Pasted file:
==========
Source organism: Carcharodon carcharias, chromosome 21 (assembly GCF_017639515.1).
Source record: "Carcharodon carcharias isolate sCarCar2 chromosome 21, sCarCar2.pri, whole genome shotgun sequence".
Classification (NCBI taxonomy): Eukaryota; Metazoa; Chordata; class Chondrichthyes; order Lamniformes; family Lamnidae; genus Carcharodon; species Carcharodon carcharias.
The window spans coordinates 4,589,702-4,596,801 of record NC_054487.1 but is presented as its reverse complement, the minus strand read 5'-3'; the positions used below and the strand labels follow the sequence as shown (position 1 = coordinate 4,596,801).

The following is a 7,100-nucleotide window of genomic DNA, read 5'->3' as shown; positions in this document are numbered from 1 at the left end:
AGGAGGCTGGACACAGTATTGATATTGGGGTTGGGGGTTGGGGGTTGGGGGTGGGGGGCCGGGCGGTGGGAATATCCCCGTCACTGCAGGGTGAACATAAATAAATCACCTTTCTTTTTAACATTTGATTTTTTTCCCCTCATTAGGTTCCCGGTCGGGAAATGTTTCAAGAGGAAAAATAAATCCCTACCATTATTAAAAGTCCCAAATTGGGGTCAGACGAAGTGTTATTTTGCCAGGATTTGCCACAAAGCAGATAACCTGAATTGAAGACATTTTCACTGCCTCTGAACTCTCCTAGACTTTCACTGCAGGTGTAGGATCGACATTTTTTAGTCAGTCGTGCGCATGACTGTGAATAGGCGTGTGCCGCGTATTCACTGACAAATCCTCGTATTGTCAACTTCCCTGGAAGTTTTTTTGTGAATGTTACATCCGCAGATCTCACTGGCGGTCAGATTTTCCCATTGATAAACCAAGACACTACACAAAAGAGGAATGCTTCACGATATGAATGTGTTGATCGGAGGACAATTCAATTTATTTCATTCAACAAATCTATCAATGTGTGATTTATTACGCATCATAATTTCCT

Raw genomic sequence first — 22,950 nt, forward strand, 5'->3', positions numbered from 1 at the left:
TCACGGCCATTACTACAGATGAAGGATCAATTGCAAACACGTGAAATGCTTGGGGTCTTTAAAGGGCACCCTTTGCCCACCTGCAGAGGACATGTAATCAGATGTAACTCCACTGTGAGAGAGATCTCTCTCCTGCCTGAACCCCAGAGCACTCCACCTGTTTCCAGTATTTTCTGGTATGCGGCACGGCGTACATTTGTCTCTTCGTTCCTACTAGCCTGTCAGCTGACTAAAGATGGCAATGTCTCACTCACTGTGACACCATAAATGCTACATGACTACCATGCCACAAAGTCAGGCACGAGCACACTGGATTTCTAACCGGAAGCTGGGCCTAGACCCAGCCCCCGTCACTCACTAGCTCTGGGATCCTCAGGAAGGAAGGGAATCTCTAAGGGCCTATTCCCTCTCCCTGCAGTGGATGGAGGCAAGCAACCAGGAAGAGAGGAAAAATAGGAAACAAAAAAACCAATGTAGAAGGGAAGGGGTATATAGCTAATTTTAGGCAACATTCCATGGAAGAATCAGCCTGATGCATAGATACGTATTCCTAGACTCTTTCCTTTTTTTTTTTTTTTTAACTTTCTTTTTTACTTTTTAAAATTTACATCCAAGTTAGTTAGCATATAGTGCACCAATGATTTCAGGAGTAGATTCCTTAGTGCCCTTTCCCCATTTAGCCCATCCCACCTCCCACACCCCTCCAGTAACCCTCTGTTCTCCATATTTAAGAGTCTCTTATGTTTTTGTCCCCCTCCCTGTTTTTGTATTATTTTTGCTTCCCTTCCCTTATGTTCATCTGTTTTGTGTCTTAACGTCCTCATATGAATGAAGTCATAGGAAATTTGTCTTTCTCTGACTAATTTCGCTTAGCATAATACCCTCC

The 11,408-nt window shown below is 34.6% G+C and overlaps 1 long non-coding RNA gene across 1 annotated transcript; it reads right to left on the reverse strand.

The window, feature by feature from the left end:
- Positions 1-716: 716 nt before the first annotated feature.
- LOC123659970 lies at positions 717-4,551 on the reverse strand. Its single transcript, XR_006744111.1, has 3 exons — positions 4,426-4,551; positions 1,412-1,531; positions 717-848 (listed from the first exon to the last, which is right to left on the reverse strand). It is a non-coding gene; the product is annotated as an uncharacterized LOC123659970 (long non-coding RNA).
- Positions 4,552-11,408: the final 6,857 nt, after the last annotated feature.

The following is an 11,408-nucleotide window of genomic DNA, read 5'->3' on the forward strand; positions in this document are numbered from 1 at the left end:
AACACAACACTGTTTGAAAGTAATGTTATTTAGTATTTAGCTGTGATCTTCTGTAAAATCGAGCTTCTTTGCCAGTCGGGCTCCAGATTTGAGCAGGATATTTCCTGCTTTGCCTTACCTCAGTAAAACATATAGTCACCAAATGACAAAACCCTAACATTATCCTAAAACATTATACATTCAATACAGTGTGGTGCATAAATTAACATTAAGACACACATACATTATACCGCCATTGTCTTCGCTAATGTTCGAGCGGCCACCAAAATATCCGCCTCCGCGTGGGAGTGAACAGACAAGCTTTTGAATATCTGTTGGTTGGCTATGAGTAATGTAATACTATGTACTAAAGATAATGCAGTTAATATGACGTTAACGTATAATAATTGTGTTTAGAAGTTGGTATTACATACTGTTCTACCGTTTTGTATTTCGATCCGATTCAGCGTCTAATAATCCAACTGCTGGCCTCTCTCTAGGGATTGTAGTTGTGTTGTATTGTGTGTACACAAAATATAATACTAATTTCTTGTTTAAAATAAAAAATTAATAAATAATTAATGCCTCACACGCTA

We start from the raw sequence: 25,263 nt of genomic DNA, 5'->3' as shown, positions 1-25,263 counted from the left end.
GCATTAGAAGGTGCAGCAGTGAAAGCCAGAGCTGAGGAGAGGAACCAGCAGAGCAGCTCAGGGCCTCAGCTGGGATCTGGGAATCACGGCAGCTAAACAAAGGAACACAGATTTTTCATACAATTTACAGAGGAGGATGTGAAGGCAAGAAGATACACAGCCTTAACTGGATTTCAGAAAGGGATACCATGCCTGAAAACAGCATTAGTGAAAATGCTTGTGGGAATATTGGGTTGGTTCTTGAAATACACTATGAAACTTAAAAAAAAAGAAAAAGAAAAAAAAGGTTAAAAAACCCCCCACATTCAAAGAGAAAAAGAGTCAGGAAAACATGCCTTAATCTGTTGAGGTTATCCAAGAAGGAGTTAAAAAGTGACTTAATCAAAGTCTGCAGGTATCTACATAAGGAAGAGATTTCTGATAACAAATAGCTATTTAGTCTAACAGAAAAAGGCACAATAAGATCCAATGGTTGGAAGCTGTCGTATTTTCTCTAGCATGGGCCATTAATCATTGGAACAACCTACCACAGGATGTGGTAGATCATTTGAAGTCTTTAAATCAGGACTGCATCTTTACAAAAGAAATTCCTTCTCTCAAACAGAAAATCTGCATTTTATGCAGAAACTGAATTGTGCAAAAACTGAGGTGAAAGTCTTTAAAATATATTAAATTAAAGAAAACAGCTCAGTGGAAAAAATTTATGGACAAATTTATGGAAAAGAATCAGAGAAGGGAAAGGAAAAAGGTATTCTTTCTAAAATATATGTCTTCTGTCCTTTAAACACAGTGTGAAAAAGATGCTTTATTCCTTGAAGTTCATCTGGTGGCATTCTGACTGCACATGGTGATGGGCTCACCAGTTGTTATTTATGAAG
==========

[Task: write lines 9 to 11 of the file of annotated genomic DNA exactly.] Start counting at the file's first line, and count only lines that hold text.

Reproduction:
The 11,408-nt window shown below is 34.6% G+C and overlaps 1 long non-coding RNA gene across 1 annotated transcript; it reads right to left on the reverse strand.

The window, feature by feature from the left end:
- Positions 1-716: 716 nt before the first annotated feature.